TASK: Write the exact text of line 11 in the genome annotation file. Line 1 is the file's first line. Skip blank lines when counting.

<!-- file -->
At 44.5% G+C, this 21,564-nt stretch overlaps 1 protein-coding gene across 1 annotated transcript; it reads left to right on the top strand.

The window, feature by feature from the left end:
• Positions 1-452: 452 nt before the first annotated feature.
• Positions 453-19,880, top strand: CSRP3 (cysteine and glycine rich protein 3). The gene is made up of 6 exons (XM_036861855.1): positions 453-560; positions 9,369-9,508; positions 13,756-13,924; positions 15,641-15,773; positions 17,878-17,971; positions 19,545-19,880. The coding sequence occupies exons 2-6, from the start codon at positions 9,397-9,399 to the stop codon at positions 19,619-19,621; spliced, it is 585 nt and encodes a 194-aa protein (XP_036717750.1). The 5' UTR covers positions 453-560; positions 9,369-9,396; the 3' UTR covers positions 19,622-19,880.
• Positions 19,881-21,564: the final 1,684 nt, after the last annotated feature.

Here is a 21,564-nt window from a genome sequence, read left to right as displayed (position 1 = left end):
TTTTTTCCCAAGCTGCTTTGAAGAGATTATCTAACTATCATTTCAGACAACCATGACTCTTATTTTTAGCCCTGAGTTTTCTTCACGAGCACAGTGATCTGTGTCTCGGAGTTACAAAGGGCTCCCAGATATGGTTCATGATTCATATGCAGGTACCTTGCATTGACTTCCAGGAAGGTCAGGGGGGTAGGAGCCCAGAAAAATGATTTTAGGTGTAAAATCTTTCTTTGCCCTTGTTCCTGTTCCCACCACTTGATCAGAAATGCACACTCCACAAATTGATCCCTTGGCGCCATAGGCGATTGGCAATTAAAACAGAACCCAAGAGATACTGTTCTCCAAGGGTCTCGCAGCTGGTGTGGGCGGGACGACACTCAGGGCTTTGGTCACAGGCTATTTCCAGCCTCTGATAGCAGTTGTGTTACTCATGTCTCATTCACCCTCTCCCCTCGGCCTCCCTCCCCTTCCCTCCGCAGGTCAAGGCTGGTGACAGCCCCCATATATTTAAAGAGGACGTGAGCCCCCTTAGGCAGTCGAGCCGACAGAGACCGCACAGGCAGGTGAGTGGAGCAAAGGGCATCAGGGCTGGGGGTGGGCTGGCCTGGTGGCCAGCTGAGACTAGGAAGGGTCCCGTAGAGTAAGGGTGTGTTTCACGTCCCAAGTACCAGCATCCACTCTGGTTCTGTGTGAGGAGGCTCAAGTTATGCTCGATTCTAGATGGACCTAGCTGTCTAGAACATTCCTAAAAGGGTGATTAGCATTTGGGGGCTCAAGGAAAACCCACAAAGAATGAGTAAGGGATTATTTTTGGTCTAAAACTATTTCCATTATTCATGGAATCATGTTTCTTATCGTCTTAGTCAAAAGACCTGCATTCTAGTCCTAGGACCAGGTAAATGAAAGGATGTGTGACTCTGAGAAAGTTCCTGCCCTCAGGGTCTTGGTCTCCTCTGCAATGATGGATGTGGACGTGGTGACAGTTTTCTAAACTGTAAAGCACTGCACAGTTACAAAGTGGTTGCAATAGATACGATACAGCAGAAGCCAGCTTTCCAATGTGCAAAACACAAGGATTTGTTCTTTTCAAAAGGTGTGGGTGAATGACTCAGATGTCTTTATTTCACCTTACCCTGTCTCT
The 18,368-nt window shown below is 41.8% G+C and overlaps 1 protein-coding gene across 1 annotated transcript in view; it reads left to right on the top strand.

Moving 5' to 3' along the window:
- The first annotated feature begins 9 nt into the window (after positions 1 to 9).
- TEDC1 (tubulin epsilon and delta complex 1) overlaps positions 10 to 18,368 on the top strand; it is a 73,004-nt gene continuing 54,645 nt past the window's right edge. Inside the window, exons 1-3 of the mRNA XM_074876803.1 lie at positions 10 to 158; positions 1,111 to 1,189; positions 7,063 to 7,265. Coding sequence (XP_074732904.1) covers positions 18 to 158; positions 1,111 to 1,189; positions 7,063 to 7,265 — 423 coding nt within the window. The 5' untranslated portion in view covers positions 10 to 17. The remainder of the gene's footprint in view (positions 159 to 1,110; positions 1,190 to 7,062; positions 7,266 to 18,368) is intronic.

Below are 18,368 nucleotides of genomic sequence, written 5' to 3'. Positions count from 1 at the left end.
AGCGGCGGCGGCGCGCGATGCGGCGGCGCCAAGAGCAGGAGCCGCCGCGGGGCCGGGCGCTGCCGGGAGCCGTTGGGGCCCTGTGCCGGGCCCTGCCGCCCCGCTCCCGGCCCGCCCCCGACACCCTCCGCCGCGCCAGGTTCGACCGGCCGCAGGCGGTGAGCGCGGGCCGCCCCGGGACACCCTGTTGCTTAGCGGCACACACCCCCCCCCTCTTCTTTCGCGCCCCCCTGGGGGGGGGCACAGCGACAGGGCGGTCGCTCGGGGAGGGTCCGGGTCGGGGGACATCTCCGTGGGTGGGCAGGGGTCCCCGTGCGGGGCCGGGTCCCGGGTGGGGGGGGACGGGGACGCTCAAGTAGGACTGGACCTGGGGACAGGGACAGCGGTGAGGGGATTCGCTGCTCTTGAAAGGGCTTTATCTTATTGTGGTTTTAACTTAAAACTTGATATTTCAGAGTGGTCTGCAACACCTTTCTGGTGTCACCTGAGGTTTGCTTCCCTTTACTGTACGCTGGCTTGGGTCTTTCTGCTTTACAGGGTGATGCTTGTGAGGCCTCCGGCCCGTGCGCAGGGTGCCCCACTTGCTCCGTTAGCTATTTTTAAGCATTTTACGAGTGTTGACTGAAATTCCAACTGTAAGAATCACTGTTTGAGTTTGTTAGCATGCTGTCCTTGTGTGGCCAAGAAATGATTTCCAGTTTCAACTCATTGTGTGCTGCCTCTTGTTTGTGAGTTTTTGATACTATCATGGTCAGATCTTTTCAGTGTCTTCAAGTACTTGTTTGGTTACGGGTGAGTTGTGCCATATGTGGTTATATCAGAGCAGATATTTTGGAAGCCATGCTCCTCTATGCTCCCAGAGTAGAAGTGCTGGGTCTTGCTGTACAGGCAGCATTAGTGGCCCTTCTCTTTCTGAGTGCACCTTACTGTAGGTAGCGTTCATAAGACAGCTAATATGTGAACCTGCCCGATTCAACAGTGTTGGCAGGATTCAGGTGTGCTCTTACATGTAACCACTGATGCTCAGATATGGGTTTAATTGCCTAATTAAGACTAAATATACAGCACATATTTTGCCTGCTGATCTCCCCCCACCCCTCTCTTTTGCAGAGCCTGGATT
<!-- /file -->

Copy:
- TEDC1 (tubulin epsilon and delta complex 1) overlaps positions 10 to 18,368 on the top strand; it is a 73,004-nt gene continuing 54,645 nt past the window's right edge. Inside the window, exons 1-3 of the mRNA XM_074876803.1 lie at positions 10 to 158; positions 1,111 to 1,189; positions 7,063 to 7,265. Coding sequence (XP_074732904.1) covers positions 18 to 158; positions 1,111 to 1,189; positions 7,063 to 7,265 — 423 coding nt within the window. The 5' untranslated portion in view covers positions 10 to 17. The remainder of the gene's footprint in view (positions 159 to 1,110; positions 1,190 to 7,062; positions 7,266 to 18,368) is intronic.